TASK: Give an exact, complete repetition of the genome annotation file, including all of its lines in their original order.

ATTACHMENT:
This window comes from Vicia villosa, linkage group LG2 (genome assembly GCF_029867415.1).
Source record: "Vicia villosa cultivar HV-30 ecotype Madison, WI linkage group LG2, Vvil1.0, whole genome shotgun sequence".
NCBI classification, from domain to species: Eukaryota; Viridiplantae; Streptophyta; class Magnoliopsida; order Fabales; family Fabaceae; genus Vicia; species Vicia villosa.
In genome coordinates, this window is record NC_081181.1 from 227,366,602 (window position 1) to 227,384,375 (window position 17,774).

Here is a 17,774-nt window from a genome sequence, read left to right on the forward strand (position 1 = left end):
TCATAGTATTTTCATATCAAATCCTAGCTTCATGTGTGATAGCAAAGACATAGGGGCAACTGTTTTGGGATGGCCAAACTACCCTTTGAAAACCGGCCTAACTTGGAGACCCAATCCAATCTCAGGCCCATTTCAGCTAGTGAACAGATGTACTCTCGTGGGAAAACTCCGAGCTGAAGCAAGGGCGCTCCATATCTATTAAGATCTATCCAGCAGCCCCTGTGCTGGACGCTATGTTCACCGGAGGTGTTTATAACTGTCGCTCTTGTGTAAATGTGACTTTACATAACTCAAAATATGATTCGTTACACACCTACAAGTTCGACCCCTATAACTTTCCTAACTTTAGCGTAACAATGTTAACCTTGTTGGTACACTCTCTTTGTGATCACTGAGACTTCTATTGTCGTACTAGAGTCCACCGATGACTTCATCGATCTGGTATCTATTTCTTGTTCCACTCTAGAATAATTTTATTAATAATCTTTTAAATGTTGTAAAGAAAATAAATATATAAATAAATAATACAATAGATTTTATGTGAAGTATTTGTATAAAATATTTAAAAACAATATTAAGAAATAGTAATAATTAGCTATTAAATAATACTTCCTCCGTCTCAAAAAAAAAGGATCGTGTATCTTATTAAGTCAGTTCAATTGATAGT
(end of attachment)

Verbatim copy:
This window comes from Vicia villosa, linkage group LG2 (genome assembly GCF_029867415.1).
Source record: "Vicia villosa cultivar HV-30 ecotype Madison, WI linkage group LG2, Vvil1.0, whole genome shotgun sequence".
NCBI classification, from domain to species: Eukaryota; Viridiplantae; Streptophyta; class Magnoliopsida; order Fabales; family Fabaceae; genus Vicia; species Vicia villosa.
In genome coordinates, this window is record NC_081181.1 from 227,366,602 (window position 1) to 227,384,375 (window position 17,774).

Here is a 17,774-nt window from a genome sequence, read left to right on the forward strand (position 1 = left end):
TCATAGTATTTTCATATCAAATCCTAGCTTCATGTGTGATAGCAAAGACATAGGGGCAACTGTTTTGGGATGGCCAAACTACCCTTTGAAAACCGGCCTAACTTGGAGACCCAATCCAATCTCAGGCCCATTTCAGCTAGTGAACAGATGTACTCTCGTGGGAAAACTCCGAGCTGAAGCAAGGGCGCTCCATATCTATTAAGATCTATCCAGCAGCCCCTGTGCTGGACGCTATGTTCACCGGAGGTGTTTATAACTGTCGCTCTTGTGTAAATGTGACTTTACATAACTCAAAATATGATTCGTTACACACCTACAAGTTCGACCCCTATAACTTTCCTAACTTTAGCGTAACAATGTTAACCTTGTTGGTACACTCTCTTTGTGATCACTGAGACTTCTATTGTCGTACTAGAGTCCACCGATGACTTCATCGATCTGGTATCTATTTCTTGTTCCACTCTAGAATAATTTTATTAATAATCTTTTAAATGTTGTAAAGAAAATAAATATATAAATAAATAATACAATAGATTTTATGTGAAGTATTTGTATAAAATATTTAAAAACAATATTAAGAAATAGTAATAATTAGCTATTAAATAATACTTCCTCCGTCTCAAAAAAAAAGGATCGTGTATCTTATTAAGTCAGTTCAATTGATAGT